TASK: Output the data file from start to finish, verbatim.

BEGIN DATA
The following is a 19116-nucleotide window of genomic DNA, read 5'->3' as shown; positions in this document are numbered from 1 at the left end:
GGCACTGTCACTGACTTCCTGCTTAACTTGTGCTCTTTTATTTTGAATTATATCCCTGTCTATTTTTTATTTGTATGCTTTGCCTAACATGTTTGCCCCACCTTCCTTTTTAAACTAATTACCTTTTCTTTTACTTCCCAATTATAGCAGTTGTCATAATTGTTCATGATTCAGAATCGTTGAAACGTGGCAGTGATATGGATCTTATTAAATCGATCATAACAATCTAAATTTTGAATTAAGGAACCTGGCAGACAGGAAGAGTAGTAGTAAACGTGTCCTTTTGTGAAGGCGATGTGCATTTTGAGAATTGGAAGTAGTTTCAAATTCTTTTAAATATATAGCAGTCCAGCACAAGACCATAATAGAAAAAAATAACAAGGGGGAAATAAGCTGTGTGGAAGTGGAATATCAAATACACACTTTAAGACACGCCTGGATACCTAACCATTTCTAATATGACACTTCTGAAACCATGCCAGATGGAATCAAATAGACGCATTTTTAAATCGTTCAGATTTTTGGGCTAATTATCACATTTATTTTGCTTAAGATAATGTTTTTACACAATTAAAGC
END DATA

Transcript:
The following is a 19116-nucleotide window of genomic DNA, read 5'->3' as shown; positions in this document are numbered from 1 at the left end:
GGCACTGTCACTGACTTCCTGCTTAACTTGTGCTCTTTTATTTTGAATTATATCCCTGTCTATTTTTTATTTGTATGCTTTGCCTAACATGTTTGCCCCACCTTCCTTTTTAAACTAATTACCTTTTCTTTTACTTCCCAATTATAGCAGTTGTCATAATTGTTCATGATTCAGAATCGTTGAAACGTGGCAGTGATATGGATCTTATTAAATCGATCATAACAATCTAAATTTTGAATTAAGGAACCTGGCAGACAGGAAGAGTAGTAGTAAACGTGTCCTTTTGTGAAGGCGATGTGCATTTTGAGAATTGGAAGTAGTTTCAAATTCTTTTAAATATATAGCAGTCCAGCACAAGACCATAATAGAAAAAAATAACAAGGGGGAAATAAGCTGTGTGGAAGTGGAATATCAAATACACACTTTAAGACACGCCTGGATACCTAACCATTTCTAATATGACACTTCTGAAACCATGCCAGATGGAATCAAATAGACGCATTTTTAAATCGTTCAGATTTTTGGGCTAATTATCACATTTATTTTGCTTAAGATAATGTTTTTACACAATTAAAGC